PubMed Central

    Matrat, Mireille; Guida, Florence; Cénée, Sylvie; Févotte, Joelle; Carton, Matthieu; Cyr, Diane; Menvielle, Gwenn; Paget-Bailly, Sophie; Radoï, Loredana; Schmaus, Annie; Bara, Simona; Velten, Michel; Luce, Danièle; Stücker, Isabelle; The Icare Study Group

    2015-01-01

    Background. In a French large population-based case-control study we investigated the dose-response relationship between lung cancer and occupational exposure to diesel motor exhaust (DME), taking into account asbestos exposure. Methods. Exposure to DME was assessed by questionnaire. Asbestos was taken into account through a global indicator of exposure to occupational carcinogens or by a specific JEM. Results. We found a crude dose response relationship with most of the indicators of DME exposure, including with the cumulative exposure index. All results were affected by adjustment for asbestos exposure. The dose response relationships between DME and lung cancer were observed among subjects never exposed to asbestos. Conclusions. Exposure to DME and to asbestos is frequently found among the same subjects, which may explain why dose-response relationships in previous studies that adjusted for asbestos exposure were inconsistent. PMID:26425123

  14. Response of the Pacific oyster Crassostrea gigas, Thunberg 1793, to pesticide exposure under experimental conditions.

    PubMed

    Collin, Hélène; Meistertzheim, Anne-Leila; David, Elise; Moraga, Dario; Boutet, Isabelle

    2010-12-01

    Pesticide run-off into the ocean represents a potential threat to marine organisms, especially bivalves living in coastal environments. However, little is known about the effects of environmentally relevant concentrations of pesticides at the individual level. In this study, the suppression subtractive hybridisation technique was used to discover the main physiological function affected by a cocktail of three pesticides (lindane, metolachlor and carbofuran) in the Pacific oyster Crassostrea gigas. Two oyster populations exposed to different pollution levels in the wild were investigated. The pesticide concentrations used to induce stress were close to those found in the wild. In a time course experiment, the expression of three genes implicated in iron metabolism and oxidative stress as well as that of two ubiquitous stress proteins was examined. No clear regulation of gene or protein expression was found, potentially due to a low-dose effect. However, we detected a strong site- and organ-specific response to the pesticides. This study thus (1) provides insight into bivalve responses to pesticide pollution at the level of the transcriptome, which is the first level of response for organisms facing pollution, and (2) raises interesting questions concerning the importance of the sites and organs studied in the toxicogenomic field.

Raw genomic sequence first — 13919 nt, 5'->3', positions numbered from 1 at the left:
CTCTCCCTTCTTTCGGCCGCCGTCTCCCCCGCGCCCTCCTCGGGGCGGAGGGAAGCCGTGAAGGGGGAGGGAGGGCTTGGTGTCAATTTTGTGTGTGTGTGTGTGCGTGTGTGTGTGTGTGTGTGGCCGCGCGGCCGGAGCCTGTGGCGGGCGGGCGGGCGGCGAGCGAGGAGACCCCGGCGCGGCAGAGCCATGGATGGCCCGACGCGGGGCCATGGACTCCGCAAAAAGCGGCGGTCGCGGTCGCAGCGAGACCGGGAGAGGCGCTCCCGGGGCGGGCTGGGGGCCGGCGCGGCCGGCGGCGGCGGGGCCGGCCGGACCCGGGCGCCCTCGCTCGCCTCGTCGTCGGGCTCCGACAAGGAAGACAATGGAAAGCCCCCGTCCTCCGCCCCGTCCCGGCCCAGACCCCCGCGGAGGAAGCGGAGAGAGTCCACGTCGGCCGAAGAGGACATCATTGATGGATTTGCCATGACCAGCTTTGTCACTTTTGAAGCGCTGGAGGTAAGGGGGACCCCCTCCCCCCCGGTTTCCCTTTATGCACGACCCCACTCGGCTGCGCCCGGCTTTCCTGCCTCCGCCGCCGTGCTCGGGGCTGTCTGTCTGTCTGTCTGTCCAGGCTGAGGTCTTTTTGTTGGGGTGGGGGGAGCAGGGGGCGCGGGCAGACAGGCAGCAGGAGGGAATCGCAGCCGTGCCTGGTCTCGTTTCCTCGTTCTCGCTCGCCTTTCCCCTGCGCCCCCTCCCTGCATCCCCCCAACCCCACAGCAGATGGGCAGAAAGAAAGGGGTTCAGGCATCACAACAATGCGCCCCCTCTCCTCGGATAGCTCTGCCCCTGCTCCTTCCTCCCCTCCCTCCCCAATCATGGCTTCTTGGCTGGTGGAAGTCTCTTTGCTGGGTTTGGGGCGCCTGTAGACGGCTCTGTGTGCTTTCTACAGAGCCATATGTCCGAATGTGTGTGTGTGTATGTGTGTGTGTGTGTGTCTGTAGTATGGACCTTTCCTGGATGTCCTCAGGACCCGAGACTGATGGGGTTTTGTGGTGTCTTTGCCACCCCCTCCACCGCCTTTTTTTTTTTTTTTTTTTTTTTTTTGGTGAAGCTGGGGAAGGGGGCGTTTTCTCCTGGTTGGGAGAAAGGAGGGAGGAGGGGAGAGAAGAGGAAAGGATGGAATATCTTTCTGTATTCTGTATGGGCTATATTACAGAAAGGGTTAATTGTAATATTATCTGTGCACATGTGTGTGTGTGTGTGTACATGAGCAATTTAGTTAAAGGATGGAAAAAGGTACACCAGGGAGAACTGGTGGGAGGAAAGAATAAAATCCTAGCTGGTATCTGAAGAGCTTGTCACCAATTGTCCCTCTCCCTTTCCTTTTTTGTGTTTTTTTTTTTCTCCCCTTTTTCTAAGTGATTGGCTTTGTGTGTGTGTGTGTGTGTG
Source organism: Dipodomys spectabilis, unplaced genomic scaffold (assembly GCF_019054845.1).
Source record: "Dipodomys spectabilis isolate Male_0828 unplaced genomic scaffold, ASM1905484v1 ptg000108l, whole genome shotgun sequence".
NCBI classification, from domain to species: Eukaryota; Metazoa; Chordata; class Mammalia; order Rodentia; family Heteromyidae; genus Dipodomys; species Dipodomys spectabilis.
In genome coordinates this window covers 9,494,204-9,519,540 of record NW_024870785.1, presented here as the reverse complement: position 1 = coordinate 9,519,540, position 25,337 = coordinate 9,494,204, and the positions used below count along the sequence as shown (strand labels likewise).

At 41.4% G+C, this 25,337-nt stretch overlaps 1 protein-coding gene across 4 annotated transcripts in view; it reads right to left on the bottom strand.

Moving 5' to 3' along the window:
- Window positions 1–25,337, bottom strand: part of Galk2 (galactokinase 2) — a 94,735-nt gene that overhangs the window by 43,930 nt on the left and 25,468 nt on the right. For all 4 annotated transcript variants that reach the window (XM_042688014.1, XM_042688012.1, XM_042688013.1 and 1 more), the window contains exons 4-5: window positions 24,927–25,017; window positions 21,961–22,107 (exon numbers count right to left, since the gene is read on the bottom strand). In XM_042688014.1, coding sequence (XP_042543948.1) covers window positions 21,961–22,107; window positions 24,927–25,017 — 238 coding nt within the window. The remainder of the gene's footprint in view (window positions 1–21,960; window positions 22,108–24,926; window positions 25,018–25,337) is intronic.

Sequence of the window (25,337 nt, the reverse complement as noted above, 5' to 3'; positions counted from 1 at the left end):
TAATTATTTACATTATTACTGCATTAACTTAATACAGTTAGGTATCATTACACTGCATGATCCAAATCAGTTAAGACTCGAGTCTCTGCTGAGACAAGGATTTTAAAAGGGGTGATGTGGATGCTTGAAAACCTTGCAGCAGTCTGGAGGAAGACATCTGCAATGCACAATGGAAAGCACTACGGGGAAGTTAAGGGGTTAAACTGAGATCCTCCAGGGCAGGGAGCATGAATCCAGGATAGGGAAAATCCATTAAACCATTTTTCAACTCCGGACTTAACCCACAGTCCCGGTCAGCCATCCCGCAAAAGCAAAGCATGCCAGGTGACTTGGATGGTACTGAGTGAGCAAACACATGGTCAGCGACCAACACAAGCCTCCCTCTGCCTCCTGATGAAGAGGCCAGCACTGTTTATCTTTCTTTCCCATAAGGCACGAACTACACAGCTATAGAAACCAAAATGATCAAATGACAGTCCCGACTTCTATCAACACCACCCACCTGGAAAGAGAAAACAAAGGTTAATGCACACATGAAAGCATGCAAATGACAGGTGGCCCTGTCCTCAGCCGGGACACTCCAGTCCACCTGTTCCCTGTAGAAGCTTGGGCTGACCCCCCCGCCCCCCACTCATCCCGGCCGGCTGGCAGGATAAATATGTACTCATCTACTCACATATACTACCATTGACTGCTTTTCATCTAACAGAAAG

15. HOW CAN BIOMONITORING INFORM EXPOSURE ASSESSMENT? PERMETHRIN A CASE STUDY.

    EPA Science Inventory

    Biomonitoring is an important tool for understanding the linkages between external chemical exposures, internal doses and potential health outcomes in humans. In recent years, there has been an explosion of available human biomonitoring data from scientists.

  16. The Infant Development, Environment, and Lifestyle Study: Effects of Prenatal Methamphetamine Exposure, Polydrug Exposure, and Poverty on Intrauterine Growth

    ERIC Educational Resources Information Center

    Smith, Lynne M.; LaGasse, Linda L.; Derauf, Chris; Grant, Penny; Shah, Rizwan; Arria, Amelia; Huestis, Marilyn; Haning, William; Strauss, Arthur; Grotta, Sheri Della; Liu, Jing; Lester, Barry M.

    2007-01-01

    Objective: Methamphetamine use among pregnant women is an increasing problem in the United States. Effects of methamphetamine use during pregnancy on fetal growth have not been reported in large, prospective studies. We examined the neonatal growth effects of prenatal methamphetamine exposure in the multicenter, longitudinal Infant Development,…

  17. Water erosion monitoring and experimentation for global change studies

    SciTech Connect

    Poesen, J.W.; Boardman, J.; Wilcox, B.

    1996-09-01

    This report describes the need for monitoring the effects of climatic change on soil erosion. The importance of monitoring not only runoff, but monitoring and experimental studies at the larger scale of hillslope and catchments is stressed.

  18. Exposure assessment for endocrine disruptors: some considerations in the design of studies.

    PubMed Central

    Rice, Carol; Birnbaum, Linda S; Cogliano, James; Mahaffey, Kathryn; Needham, Larry; Rogan, Walter J; vom Saal, Frederick S

    2003-01-01

    In studies designed to evaluate exposure-response relationships in children's development from conception through puberty, multiple factors that affect the generation of meaningful exposure metrics must be considered. These factors include multiple routes of exposure; the timing, frequency, and duration of exposure; need for qualitative and quantitative data; sample collection and storage protocols; and the selection and documentation of analytic methods. The methods for exposure data collection and analysis must be sufficiently robust to accommodate the a priori hypotheses to be tested, as well as hypotheses generated from the data. A number of issues that must be considered in study design are summarized here. PMID:14527851

  19. Can exposure to electromagnetic radiation in diathermy operators be estimated from interview data A pilot study